Kling, H.R. (2010). Sea. New York: G.P. Putnam's Sons.
So, everybody on twitter (and by that I mean all of the authors and YA peeps) have been going CRAZY about Sea. So, I naturally had to move it from the third pile to the left of my "to read as soon as humanly possible" mountain of books to the top of the pile closest to my bed.
However it seems with all those random tweets that I kind-of-sort-of only half read, I had very skewed expectations about this book. For example. I assumed it was fantasy. I assumed that it involved blue people (???HOW???). I assumed it would be an immersing, super-amazing read that would parallel my love for The Hunger Games or Harry Potter.
Again, I don't quite know where all these expectations came from. But I had them.
And it's my experience that when I have freakishly high expectations, I'm doomed to be disappointed. That was kind of the case here. Not because this book isn't awesome. It is.
But because there were no blue people. There was no fantasy (but in my defense the opening line of the prologue is "I'm sitting alone on the other side of the world talking to a sea turtle that might be my mom...." That at least opened up the possibility of magical realism, right?).
Any-hoo, it took be until about page 150 to 100% figure out that my expectations were so skewed. There would be no blue people.
For any other skewed peeps out there, Sea is realistic fiction. REALISTIC!!!!!!!!!!
If you want blue people, watch Avatar.
Don't be as confused as I was.
This is your official expectations wake-up call. Don't hit snooze.
Now, on to the book...
Appetizer: For Sienna's fifteenth birthday, her father gets her a plane ticket to go to Indonesia to help him with tsunami relief for a group of orphans who are suffering from PTSD.
Sienna isn't sure that she'll be able to go though. Since her mother died in a plane crash into the sea three years previously, she's refused to fly, letting go of her activist dreams. She even refuses to surf with her best friend's brother, Spider, anymore.
Deciding to face her fears, Sienna goes with her father and his fellow therapists, including a woman, Vera, that Sienna fears may have a romantic interest in her dad. In Indonesia she'll gain insights into other ways of understanding the world, religions and maybe even come to terms with what happened to her mom. Of course, she'll also face a possible new romance that will give her insights into who she is and how she feels about the people she left at home.
As I was reading, I was impressed by how true to her age Sienna felt. She was prone to romantic infatuation, to being afraid of taking risks, to wanting her family restored, to needing her Dad.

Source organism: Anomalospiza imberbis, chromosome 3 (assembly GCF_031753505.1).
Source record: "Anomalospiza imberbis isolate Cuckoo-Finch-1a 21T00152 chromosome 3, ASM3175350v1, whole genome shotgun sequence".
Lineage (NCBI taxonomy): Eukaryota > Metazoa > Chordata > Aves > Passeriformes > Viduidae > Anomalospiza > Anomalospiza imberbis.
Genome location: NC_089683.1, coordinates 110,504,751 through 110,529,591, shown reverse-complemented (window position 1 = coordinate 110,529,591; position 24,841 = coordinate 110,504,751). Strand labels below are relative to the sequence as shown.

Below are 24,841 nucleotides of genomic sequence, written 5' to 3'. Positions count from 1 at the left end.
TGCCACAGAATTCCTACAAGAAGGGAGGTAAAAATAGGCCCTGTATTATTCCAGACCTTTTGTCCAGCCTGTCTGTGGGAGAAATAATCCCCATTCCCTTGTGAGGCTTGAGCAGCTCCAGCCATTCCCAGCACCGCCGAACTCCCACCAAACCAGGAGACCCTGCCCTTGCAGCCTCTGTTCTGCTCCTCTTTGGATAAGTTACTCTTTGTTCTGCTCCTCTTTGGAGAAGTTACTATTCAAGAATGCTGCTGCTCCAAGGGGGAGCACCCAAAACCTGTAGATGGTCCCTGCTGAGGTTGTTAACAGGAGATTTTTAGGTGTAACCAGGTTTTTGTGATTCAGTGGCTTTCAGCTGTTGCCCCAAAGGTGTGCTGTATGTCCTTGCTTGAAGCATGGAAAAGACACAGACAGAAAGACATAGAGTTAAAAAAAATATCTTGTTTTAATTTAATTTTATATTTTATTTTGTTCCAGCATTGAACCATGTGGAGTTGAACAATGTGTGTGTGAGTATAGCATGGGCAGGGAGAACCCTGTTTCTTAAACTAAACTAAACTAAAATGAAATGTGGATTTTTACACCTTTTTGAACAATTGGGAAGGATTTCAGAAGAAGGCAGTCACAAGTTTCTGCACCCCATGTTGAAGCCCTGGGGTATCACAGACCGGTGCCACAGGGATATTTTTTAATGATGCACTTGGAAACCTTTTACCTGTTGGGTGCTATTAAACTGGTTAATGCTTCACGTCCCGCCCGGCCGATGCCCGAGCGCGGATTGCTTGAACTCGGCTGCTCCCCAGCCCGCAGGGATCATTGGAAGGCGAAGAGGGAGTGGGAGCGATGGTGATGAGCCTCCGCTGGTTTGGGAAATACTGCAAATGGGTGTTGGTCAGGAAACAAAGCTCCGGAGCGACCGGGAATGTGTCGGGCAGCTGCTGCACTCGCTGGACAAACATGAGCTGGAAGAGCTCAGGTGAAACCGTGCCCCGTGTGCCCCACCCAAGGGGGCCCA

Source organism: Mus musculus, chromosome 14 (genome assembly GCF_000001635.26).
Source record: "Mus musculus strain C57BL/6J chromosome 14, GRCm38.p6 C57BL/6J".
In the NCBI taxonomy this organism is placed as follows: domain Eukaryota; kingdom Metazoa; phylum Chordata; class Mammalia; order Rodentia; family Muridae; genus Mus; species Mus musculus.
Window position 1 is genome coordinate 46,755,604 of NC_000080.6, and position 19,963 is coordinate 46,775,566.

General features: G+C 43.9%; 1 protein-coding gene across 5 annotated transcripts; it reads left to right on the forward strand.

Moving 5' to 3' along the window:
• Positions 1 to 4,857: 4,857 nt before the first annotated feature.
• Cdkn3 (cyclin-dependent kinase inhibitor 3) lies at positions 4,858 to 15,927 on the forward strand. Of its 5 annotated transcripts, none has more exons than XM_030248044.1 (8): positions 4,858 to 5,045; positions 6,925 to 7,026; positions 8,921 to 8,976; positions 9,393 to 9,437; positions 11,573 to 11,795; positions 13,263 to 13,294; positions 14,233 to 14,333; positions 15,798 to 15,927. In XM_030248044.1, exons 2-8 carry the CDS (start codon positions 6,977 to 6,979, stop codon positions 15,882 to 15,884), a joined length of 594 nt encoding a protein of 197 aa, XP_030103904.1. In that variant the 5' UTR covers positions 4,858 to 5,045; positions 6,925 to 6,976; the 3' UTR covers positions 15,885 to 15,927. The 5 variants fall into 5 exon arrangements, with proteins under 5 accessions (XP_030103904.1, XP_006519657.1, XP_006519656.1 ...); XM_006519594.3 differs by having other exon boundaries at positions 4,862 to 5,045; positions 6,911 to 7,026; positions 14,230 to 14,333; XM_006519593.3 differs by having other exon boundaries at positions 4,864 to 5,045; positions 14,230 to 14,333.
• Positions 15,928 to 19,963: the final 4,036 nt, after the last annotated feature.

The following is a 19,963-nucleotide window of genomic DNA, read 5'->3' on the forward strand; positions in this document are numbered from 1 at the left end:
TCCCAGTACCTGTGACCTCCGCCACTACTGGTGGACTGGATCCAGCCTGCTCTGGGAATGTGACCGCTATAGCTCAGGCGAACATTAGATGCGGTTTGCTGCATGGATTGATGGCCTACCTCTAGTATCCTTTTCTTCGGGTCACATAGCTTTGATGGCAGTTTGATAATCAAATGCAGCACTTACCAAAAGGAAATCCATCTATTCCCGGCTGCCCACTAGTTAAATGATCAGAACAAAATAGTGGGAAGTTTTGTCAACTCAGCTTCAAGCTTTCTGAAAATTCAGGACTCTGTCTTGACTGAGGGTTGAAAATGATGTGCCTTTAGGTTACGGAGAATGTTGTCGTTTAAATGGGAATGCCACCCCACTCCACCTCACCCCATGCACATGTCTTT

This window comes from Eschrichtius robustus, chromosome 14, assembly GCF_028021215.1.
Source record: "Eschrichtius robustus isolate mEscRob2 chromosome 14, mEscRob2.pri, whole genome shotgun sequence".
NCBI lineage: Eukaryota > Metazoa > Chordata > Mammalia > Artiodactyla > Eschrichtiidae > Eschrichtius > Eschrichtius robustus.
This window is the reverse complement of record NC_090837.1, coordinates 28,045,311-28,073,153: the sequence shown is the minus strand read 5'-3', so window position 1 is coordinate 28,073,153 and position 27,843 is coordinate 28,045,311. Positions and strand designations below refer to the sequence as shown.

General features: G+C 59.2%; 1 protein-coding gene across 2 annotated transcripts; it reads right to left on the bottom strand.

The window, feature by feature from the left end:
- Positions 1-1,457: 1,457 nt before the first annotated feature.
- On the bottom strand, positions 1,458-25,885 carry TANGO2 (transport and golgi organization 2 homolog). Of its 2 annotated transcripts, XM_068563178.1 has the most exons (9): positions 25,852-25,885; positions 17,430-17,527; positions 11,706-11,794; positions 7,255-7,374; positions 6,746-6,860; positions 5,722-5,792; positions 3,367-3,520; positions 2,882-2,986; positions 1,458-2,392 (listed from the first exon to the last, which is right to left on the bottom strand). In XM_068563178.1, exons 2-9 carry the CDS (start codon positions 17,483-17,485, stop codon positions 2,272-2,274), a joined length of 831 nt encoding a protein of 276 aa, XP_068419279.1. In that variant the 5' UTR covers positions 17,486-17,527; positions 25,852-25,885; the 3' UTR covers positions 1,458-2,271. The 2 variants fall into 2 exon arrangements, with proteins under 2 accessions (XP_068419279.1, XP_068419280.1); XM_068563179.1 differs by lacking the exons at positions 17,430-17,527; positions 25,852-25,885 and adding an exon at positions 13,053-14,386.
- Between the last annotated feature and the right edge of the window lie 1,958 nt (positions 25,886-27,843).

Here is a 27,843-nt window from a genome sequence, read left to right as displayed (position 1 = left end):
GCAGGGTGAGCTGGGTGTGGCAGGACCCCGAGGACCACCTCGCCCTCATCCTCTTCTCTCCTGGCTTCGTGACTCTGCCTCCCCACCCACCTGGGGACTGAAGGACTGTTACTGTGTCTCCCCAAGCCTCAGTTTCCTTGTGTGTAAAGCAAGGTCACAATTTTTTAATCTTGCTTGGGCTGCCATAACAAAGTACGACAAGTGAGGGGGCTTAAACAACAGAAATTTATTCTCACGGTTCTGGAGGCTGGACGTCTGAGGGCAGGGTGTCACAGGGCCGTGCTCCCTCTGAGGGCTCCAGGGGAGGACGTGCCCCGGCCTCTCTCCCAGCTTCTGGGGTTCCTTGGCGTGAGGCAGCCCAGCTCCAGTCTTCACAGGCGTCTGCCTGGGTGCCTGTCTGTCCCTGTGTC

I absolutely LOVE that this book is activist oriented (there really should be more books out there that normalize activism. Who's with me?). Sea is a window into Indonesian culture and intentionally avoids judgmental statements. Sienna sees how privileged she was being raised in her upper middle class white background with regular access to fresh fruit, education and a sturdy home. And through her eyes, the reader can gain the same insights.
The book opens up discussion about the 2004 tsunami and long-term effects on survivors, most notably Post Traumatic Stress Disorder.
This book is a wonderful summer read though. Since part of it involves a journey, romance and the rest takes place on the beach, it's perfect to read on the beach.
(BTW, why don't I live beside the sea? All I got is a smelly river that when the wind blows just wrong drifts a sewer-scent in my direction and that I would NEVER EVER swim in for fear the water would turn my skin green.)
"I'm sitting alone on the other side of the world talking to a sea turtle that might be my mom. The boy I love is with the girl he loves, and the girl he loves may not be me. If I was halfway to Crazy before, I'm fully arrived now" (p. 1).
"After Mom disappeared, Dad stopped working abroad completely to stay home with me. With us. He joined a private psychiatric practice here in El Angel Miguel, our little beach town south of San Francisco. I guessed he thought I was fine now...or at least sort of. I spent a lot of time pretending I was, anyway" (p. 5).
"We're traveling to Java. We'll be perfectly safe."
How could Dad promise we'd be safe? He said the same thing three years ago.
He came home and Mom didn't.
How could he ever make that promise again?" (p. 10)
"And then he was standing in front of me.
He looked about sixteen or seventeen. When his eyes met mine, they were so intense and dark. Bottom-of -the-ocean dark, the darkest eyes I'd ever seen. Up close his eye were even more piercing, like he was trying to peer right into my soul" (p. 73).
Tasty Rating: !!!!
But I want to go back to this idea of expectation for a moment.
When describing genre, I discuss with my students how genre sets up expectations about the content of a story--Whether or not it'd be acceptable for a unicorn or blue person to go skipping along the beach in a story. My genre expectations were part of my problem with being able to review this book.
But I also felt pressured to enjoy the book since everyone else in the world seemed to love it.
I wanted to know what some of you-all thought about encouraging the expectation of enjoyment with a book. I'm much more likely to open a book when someone says, "I think you're going to love this..." but at the same time, when someone says that to me, I'd better love that book.
Am I alone in this?